Arctic

© Greenpeace / Christian Åslund

What at the first glance looks like a cold and barren north is really a treasure of life and beauty, home to people and amazing wildlife.

The Arctic and subarctic regions are home to approximately 30 different peoples with unique cultures and traditions. The Indigenous Peoples in the Arctic, many of them called Inuit, inhabit the most northern regions of North America, Asia and Greenland. Although modern times have changed the everyday life in the Arctic, people in the region still live in very close connection with and depend on their natural environment and the Arctic wildlife.

Walruses, narwhals and polar bears are possibly the most iconic animals to be found in the Arctic, and they provide examples of how beautiful, unique and diverse the Arctic wildlife is. Life in the Arctic forms a complex and sensitive ecosystem. Canada’s Arctic sector covers 1,425,000 square kilometers and is home to many Inuit, First Nations, Dene, Métis and non-Indigenous communities. After Greenland, the Canadian Arctic Archipelago is the world’s largest high-Arctic land area.

But the Arctic is not only home to people and wildlife. It affects the lives of many even far away. By regulating our climate and reflecting much of the sunlight back into space, the Arctic acts like a refrigerator for the northern hemisphere and strongly influences weather patterns all around the world.

Rising temperatures caused by climate change rapidly alter the face of the Arctic, bringing new risks and big challenges for the environment and wildlife, as well as for people in the Arctic and all around the world.

Greenpeace has mobilized over five million people to take a stand and help ensure the protection this frozen treasure so desperately needs. For more information: SavetheArctic.org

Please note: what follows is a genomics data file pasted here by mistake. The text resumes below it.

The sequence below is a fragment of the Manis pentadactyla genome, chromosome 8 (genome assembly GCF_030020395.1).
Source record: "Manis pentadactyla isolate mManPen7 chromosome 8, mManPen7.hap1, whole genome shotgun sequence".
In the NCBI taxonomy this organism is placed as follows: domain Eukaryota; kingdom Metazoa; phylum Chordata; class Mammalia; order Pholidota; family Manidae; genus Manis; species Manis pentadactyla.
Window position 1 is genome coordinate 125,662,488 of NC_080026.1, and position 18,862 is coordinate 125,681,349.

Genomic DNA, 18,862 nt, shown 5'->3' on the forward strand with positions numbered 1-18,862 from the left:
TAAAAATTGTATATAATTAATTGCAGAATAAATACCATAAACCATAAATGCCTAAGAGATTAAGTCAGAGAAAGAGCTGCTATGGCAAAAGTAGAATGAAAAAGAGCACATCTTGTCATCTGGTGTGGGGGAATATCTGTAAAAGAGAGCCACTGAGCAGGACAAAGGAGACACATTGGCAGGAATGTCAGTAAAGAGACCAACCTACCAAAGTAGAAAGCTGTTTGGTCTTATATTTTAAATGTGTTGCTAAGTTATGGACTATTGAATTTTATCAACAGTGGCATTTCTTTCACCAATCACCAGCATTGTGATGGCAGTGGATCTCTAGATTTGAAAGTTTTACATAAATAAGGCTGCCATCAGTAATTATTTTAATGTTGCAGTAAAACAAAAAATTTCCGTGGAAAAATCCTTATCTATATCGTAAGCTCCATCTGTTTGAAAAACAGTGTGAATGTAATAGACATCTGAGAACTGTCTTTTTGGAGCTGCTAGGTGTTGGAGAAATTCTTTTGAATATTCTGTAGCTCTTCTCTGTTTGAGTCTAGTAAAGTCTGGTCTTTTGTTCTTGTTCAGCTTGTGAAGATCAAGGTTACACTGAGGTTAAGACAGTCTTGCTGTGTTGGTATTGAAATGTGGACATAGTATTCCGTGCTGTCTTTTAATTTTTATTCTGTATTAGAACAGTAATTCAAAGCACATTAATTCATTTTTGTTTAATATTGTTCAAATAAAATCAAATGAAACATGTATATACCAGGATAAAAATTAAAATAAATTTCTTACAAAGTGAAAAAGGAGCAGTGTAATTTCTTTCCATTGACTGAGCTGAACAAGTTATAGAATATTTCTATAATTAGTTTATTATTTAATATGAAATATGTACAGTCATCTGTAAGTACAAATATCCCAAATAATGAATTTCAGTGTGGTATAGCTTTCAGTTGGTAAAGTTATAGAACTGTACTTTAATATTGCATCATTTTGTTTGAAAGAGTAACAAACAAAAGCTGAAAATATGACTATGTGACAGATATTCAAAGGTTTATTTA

The latest updates

 

Warming up for the North Pole, keeping a promise we made

Blog entry by Iris Andrews | April 3, 2013 3 comments

Last June, as we launched our campaign to  save the Arctic , we made a promise. We promised that if a million joined our movement, we would take their names to the North Pole and plant them on the seabed 4km beneath the ice as...

Wanted: Polar explorers. No experience required.

Blog entry by James Turner | March 27, 2013

In just over two weeks I will be standing on the frozen Arctic ocean, preparing to ski to the North Pole. I'll be wearing four layers of fleece and a special hat that someone knitted for me. In my pockets I'll carry some almond...

Flying high in the icy Arctic wonderland

Blog entry by Kari Reller* | March 26, 2013

Once you find inspiration, a splash of color will fill you up with the energy to make a change. The four walls around you feel less binding because you now realize you have a window leading to an outside world full of indescribable...

Latest score: Arctic 2 - Oil industry 0!

Blog entry by Truls Gulowsen | March 8, 2013

Shell’s spectacular series of mishaps in Alaska has definitely not been going down unnoticed in the oil industry. The Norwegian state-owned oil company Statoil is slowing down plans to drill for oil in US Arctic waters after Shell’s...

What does the giant Arctic camel tell us about climate change?

Blog entry by Ben Ayliffe | March 7, 2013

In my line of work the chances to flex my paleontological muscles are few and far between, which is why the news from scientists that they’ve discovered the remains of a giant camel that lived in Canada’s high Arctic millions of...

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